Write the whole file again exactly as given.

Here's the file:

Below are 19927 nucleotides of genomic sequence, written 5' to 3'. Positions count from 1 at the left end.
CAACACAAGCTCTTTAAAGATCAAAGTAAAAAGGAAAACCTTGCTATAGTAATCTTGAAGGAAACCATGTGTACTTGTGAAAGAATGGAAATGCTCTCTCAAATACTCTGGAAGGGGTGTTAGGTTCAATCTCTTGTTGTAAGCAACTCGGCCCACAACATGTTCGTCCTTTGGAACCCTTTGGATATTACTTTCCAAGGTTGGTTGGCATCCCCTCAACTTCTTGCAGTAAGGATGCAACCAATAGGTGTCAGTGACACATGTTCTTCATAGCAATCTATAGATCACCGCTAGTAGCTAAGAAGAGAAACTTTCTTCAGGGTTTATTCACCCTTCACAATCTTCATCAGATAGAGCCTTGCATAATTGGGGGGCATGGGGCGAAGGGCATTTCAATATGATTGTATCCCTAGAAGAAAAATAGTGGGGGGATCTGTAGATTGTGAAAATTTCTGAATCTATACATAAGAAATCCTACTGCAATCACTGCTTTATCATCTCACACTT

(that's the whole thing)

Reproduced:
Below are 19927 nucleotides of genomic sequence, written 5' to 3'. Positions count from 1 at the left end.
CAACACAAGCTCTTTAAAGATCAAAGTAAAAAGGAAAACCTTGCTATAGTAATCTTGAAGGAAACCATGTGTACTTGTGAAAGAATGGAAATGCTCTCTCAAATACTCTGGAAGGGGTGTTAGGTTCAATCTCTTGTTGTAAGCAACTCGGCCCACAACATGTTCGTCCTTTGGAACCCTTTGGATATTACTTTCCAAGGTTGGTTGGCATCCCCTCAACTTCTTGCAGTAAGGATGCAACCAATAGGTGTCAGTGACACATGTTCTTCATAGCAATCTATAGATCACCGCTAGTAGCTAAGAAGAGAAACTTTCTTCAGGGTTTATTCACCCTTCACAATCTTCATCAGATAGAGCCTTGCATAATTGGGGGGCATGGGGCGAAGGGCATTTCAATATGATTGTATCCCTAGAAGAAAAATAGTGGGGGGATCTGTAGATTGTGAAAATTTCTGAATCTATACATAAGAAATCCTACTGCAATCACTGCTTTATCATCTCACACTT